Tuesday, January 22, 2008

Movie Review - I Am Legend

Yesterday I took my son with me to see I Am Legend. Unfortunately, I made a mistake in seeing it at the IMAX® theater at the Cradle of Aviation Museum in Uniondale. Don't get me wrong, it is a great IMAX theater. The theater is inside a dome and features a 180 degree screen that enhances the visual effects of movies, particular in scenes that feature flying or other such motions. However, I Am Legend was not shot in an IMAX format, so it did not translate well to this particular theater's screen.

First off, having been aware of the mixed reviews the movie received, I did not expect I Am Legend to be the greatest movie ever made. It ended up being exactly what I wanted out of it, a decent movie that held my interest. Will Smith basically has to carry the entire movie on his shoulders, and he manages to pull it off. His dog, called Samantha, also is likeable, and should be nominated for a best supporting animal award. :-)

Most of the movie consists of Smith's military scientist Robert Neville and the aforementioned Samantha looking for food, supplies and engaging in some recreational activities in a deserted Manhattan during the day, and waiting at mid-day at the South Street Seaport for anyone who might have heard his daily broadcast. Nights are spent huddled in Neville's fortified Washington Square Park home hiding from the lurking threat outside. Neville still is engaged in his self-driven mission to try to find a cure for the virus that wiped out billions of people while turning many of the survivors into vampiric mutants.

I have not read the book I Am Legend, from which the movie is loosely adapted, though I did read a synopsis. I have seen the Charlton Heston film The Omega Man several times and I do recall watching the Vincent Price version The Last Man on Earth when I was a child. In The Omega Man, the infected were not monsters, though the virus turned them into albino-like beings that could not tolerate sunlight. They had formed some kind of bizarre cult called "The Family", and in ideology were like religious fanatics trying to destroy Heston's immune Robert Neville, who for them represented the last living reminder of the human race that was responsible for the world's ills. In the Will Smith film, the infected are violent creatures who are seemingly incapable of rational thought, a conclusion that Smith's Neville arrives at, to his later misfortune.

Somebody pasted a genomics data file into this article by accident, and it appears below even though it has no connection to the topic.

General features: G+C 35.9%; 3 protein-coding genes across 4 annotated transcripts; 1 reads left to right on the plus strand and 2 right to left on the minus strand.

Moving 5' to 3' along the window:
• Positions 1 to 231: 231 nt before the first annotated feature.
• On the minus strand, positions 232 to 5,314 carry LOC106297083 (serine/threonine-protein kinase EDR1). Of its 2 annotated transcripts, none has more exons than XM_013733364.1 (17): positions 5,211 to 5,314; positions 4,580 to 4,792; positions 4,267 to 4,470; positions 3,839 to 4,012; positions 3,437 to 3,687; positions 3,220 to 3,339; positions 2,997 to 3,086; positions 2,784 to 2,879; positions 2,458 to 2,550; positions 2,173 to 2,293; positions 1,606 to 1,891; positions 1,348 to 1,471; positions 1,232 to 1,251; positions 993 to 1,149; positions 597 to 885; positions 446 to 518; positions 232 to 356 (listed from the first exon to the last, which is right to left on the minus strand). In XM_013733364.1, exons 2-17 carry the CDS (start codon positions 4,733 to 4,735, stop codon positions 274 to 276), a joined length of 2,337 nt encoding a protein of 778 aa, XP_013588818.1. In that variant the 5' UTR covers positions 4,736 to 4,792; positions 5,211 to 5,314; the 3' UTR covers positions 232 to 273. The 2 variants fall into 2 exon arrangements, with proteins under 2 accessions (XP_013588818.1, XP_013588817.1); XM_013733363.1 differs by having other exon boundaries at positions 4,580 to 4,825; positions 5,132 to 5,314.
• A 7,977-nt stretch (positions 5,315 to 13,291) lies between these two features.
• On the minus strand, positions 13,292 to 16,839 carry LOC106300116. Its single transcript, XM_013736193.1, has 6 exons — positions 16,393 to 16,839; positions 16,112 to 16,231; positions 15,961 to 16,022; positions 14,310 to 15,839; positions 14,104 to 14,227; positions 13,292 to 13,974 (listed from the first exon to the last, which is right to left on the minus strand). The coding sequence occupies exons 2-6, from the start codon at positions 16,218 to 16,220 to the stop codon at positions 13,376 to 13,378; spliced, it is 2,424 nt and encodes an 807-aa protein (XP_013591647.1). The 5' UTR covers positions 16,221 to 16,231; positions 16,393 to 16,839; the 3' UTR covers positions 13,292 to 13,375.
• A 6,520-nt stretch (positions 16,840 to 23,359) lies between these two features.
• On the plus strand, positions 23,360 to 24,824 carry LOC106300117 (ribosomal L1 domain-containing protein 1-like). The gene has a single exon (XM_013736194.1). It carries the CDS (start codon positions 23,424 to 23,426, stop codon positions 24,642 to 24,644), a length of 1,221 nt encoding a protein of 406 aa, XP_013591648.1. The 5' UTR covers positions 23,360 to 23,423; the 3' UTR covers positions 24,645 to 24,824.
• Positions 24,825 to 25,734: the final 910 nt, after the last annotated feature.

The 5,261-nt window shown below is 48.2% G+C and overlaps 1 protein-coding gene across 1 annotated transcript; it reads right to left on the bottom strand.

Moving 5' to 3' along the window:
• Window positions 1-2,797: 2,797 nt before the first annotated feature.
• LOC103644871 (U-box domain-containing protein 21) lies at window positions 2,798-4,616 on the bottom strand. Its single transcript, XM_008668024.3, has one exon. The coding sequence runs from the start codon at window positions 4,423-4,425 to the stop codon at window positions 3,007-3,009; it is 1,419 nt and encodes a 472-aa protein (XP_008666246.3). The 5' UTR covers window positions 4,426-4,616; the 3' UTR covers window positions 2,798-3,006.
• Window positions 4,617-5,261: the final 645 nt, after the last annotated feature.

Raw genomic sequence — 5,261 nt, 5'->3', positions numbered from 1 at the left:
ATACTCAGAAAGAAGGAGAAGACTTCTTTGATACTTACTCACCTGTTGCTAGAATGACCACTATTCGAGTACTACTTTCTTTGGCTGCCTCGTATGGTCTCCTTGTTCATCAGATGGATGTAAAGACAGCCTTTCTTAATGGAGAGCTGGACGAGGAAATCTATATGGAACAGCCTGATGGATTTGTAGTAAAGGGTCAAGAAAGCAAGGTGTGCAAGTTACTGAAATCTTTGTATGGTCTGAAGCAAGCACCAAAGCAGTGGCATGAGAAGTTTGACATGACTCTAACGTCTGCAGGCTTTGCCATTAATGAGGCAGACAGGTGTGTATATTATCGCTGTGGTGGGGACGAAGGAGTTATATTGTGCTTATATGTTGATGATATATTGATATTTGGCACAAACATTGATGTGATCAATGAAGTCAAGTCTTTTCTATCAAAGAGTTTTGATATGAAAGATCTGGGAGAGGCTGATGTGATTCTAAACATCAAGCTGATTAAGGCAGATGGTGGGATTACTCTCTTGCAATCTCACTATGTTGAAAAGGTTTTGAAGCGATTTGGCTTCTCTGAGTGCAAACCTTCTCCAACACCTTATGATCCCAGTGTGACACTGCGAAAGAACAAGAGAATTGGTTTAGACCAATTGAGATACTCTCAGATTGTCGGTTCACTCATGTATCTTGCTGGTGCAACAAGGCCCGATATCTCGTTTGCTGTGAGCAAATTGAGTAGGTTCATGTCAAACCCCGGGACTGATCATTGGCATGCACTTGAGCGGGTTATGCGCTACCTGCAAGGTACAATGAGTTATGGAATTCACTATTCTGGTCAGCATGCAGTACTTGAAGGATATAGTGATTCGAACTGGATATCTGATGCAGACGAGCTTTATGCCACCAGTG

What I found interesting about the portrayal of a Manhattan devoid of humans in the year 2012 is that it jibes with the description of an abandoned Manhattan as depicted in the book The World Without Us by Alan Weisman. I don't know if the writers for I Am Legend consulted with Weisman in creating the look for a post-human Manhattan, though it would not surprise me if they did. I have not read Weisman's book yet, though I did read an excerpt in a recent issue of Scientific American that focused a lot on what would happen in Manhattan. The buzz around Weisman's book also sparked a History Channel special that aired last night called Life After People. It too featured a glimpse of what Manhattan would look like several years after humanity vanished.

While I generally liked I Am Legend, I thought of things that might have been done to make it a better movie for me. At various points in the film we witness flashbacks of Neville trying to get his wife and daughter out of Manhattan before it is completely quarantined. We can assume that Neville was going to have other personnel with him while remaining in Manhattan to try and stop the virus. I would have liked a flashback scene included that showed the last humans with Neville succumbing to the virus and/or the "darkseekers". When we last see Neville's captured "darkseeker", the antivirus he has injected into her is starting to work because he has also put ice around the darkseeker in order to enhance the drug's effects, but we never see where Neville gets the idea to do it, because in a previous scene the antivirus appears to be a failure. I suspect that after the scene where Anna tells him about the alleged survivor's camp in Vermont and that the virus does not seem to work in the cold, Neville gets upset with her and leaves her for a while to be alone. I wonder if there might be a deleted scene where Neville decides to put ice on the darkseeker after pondering what Anna had told him.

Some atheist bloggers who reviewed this movie blanched at the ending dialogue, where Neville appears to accept Anna's explanation that what is happening is part of God's plan. I don't think it necessarily has to be the case. Seconds after he sees the beneficial effects the ice is having on the captured darkseeker in conjunction with the antivirus, the attacking darkseekers threaten to break into the lab. Neville realizes there is only one alternative left if he truly wants his work to have any meaning, and he chooses that alternative. I won't give away the ending to any readers here who have not seen the movie, but based on the trailer below, it looks like the DVD will have an alternate ending as well.


Antimatter said...

The book is excellent, well worth reading. And by most accounts far superior to the film, which I have not yet seen. There was no religious angle to the book's ending either, just a commentary on the nature of civilization.

tina FCD said...

I loved the movie. It was for entertainment and that's what I got, I love to be spooked by a movie.